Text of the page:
Sharp Knives, Bright Minds
by Alex Jones
At Cooking Crew Academy, headquartered at Benjamin B. Comegys Elementary School in West Philadelphia, every meal the students serve begins with ceremonially trashing a traditional school lunch. Into the garbage goes the frozen pizza and french fries, and out from the kitchen comes food that could easily be on the menu of any farm-to-table restaurant in town: yellow squash and bulgur salad, collard green hummus and soba noodles with eggplant and mango, purple cabbage clementine slaw.
Twice a week during the school year and summer sessions, young chefs empowered by the academy’s cooking and nutrition training feed approximately 120 students and adults with fresh, plant-based meals made with ingredients that are often sourced from the neighborhood.
Elementary school student Shyheem Blagman has come back to Comegys over the summer for his third Cooking Crew Academy session, where students spend six weeks sharpening their knife skills, trying new ingredients and learning healthy recipes.
“I wanted to do Cooking Crew because I thought I had a future in cooking,” Blagman says, “and I wanted to show everyone.” At home, Blagman loves making omelets and other breakfast foods to serve to his mother and two brothers. “I want to be the owner of a restaurant [when I grow up],” he says.
Cooking Crew Academy (CCA) students learn alongside a nutrition educator, area high schoolers, college students and a group of Promise Corps members—an offshoot of the AmeriCorps program. The students also learn teamwork as they compete throughout the sessions as part of one of three teams to win the semester’s coveted prize, the Watermelon Cup, which is awarded based on points for presentation, flavor and cooperation. The Pineapple Prize goes to the student voted Most Valuable Chef; both trophies are made from fresh fruit.
Jarrett Stein designed and supports the Cooking Crew Academy program. He’s the director of Academically Based Community Service Partnerships and Student Engagement with the Agatston Urban Nutrition Initiative (UNI) at the University of Pennsylvania’s Netter Center for Community Partnerships; he also serves as volunteer executive director for Rebel Ventures, which sometimes shares mentors with CCA.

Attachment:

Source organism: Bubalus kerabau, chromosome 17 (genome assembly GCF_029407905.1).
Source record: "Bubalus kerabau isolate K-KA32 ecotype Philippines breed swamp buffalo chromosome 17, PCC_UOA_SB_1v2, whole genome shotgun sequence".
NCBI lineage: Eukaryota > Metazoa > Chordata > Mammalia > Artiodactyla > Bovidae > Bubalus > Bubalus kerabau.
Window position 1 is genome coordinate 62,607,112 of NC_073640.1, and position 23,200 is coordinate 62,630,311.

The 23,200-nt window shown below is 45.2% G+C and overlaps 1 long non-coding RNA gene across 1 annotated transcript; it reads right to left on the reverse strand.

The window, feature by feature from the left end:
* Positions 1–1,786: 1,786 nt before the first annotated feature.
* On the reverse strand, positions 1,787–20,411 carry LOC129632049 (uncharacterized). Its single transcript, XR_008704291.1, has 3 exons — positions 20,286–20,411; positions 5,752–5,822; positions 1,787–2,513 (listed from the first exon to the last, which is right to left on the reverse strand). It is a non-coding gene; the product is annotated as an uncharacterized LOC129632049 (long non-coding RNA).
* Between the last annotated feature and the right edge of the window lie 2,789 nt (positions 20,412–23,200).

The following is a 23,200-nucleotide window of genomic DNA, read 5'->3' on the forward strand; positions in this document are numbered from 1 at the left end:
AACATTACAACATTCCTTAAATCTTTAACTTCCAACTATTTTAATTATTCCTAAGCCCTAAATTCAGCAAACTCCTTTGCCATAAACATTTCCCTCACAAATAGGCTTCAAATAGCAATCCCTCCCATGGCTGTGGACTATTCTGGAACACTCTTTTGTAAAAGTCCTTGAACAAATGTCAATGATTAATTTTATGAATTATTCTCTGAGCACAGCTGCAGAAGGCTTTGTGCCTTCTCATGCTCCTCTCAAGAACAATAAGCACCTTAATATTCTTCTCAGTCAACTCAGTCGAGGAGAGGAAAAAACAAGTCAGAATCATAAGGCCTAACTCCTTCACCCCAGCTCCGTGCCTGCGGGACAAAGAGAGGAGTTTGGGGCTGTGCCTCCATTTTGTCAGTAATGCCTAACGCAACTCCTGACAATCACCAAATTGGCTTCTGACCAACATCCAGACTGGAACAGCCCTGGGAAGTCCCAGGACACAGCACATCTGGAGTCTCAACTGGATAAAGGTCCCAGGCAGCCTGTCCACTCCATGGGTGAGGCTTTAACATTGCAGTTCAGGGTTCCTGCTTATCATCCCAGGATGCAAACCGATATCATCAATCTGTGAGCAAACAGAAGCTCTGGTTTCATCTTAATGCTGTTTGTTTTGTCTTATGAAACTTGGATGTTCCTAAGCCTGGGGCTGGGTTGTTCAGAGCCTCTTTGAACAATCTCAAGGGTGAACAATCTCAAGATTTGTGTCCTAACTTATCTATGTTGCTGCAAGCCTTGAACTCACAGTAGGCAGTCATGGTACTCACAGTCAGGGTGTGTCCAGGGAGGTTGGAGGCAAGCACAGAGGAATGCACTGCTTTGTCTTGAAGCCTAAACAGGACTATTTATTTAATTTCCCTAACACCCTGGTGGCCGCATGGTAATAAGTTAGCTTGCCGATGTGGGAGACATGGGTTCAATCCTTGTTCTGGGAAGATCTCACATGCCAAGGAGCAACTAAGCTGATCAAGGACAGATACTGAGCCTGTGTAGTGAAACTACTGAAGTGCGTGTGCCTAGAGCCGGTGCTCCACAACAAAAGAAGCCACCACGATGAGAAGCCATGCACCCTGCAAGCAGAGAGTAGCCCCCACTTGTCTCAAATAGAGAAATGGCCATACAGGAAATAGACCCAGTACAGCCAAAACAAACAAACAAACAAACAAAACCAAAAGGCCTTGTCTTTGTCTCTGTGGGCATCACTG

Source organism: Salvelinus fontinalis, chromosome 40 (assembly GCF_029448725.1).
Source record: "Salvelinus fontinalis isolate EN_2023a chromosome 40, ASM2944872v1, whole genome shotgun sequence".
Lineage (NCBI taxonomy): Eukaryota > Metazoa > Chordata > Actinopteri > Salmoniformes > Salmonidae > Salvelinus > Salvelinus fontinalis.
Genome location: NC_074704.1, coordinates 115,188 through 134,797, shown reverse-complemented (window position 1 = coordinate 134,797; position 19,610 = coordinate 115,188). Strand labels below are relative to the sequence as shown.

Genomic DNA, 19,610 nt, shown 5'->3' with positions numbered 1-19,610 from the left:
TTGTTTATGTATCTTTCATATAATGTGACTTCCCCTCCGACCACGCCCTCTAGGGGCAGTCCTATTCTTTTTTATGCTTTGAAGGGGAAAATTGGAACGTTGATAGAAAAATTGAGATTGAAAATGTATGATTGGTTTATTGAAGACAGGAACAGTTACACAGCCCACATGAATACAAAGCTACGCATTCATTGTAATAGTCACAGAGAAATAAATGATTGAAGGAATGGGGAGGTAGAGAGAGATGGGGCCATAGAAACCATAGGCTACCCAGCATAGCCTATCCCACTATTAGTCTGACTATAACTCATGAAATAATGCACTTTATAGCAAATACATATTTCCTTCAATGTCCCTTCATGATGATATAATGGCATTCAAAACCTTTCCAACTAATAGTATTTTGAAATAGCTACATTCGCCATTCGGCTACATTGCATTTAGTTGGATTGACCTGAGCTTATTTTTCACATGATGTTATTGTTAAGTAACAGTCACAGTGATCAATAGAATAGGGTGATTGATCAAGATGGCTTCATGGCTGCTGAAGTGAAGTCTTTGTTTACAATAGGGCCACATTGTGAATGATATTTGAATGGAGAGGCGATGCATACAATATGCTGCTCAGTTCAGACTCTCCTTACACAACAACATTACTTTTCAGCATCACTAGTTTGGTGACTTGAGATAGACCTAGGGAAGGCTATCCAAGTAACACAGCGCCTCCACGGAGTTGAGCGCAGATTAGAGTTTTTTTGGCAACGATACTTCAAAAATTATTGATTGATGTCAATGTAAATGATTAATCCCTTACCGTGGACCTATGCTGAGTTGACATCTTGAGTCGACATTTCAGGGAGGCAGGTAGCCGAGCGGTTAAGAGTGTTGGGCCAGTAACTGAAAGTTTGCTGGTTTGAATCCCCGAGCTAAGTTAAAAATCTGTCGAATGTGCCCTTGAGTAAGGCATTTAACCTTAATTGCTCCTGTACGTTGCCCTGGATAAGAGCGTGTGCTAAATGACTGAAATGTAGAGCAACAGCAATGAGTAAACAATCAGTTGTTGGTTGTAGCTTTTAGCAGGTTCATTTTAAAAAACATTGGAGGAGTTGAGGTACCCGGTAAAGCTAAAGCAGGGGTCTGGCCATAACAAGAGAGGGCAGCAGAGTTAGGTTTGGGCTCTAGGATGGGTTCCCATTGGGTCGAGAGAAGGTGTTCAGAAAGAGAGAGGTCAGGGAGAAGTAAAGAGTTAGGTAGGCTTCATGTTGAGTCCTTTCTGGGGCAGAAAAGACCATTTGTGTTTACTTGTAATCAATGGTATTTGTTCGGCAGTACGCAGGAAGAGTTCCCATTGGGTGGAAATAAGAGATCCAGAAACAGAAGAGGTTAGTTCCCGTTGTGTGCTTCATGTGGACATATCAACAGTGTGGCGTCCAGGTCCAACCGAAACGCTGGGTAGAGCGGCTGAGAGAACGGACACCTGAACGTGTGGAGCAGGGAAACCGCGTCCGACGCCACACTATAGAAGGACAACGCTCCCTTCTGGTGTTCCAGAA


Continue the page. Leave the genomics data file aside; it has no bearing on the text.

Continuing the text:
“We’ve always kept a core philosophy [that] kids want to be healthy. [Our job] is providing space, tools and support to allow this to happen,” says Stein. “[It’s amazing to see] third- and fourth-graders take control of the meal for all of their peers with very, very basic resources. This is the best of what we know how to do.”
Rebel Ventures started in 2010 at the now-shuttered Pepper Middle School, where students developed a tasty, healthy granola bar to sell to their fellow students. With organic, nutritious ingredients such as oats, dried fruit, and chia and pumpkin seeds, the Rebel Bar (originally called the Far Bar) was a hit: The student-run social enterprise that produces it and other products—Rebel Ventures—was born.
“We started with some core values, like youth power [and] listening to our customers in our community, and one product, which was the Rebel Bar, a healthy snack alternative to what was available,” says Stein. “With that one product, over the next three years, [we] built a youth development social enterprise model.”
Tiffany Nguyen co-founded Rebel Ventures as an eighth-grader at Pepper alongside other students, with Stein as their mentor. She’s been involved with the program in some way ever since.
“Just being with UNI [mentors] at Rebel Ventures, I learned how to run a business,” says Nguyen, who is now studying interior architecture at Marywood University. “It’s really busy, and you have to be really organized.” She continued to work with the program throughout high school and comes back to support Rebel Ventures and Cooking Crew Academy’s efforts during summers.
There are now six departments of Rebel Ventures, with students running every aspect from sales to accounting to research and development during after-school programs and summer sessions.
“The granola bars were really just a tool to develop the model,” says Stein. Now that the model is developed, the goals of the program will grow and change, too. “How can we use this model to really make a difference in the food landscape for our target customers, who are kids in schools?”
Allowing students room to make mistakes is key, says Stein.
“Rebel loves failing, because we learn from our mistakes and we really encourage experimentation and radical creativity,” Stein explains when Emily Irani, a UPenn senior who’s working with the crew as part of an internship program, tells him that this batch of Rebel Bars will be a little heavy on the pepitas: What could have been a wasted batch has turned into an experimental special edition.
“We like to work with what we have here,” Irani says. “I’ve learned a lot about the limited access that Philadelphia schools have to healthy foods and how big of a problem it actually is.”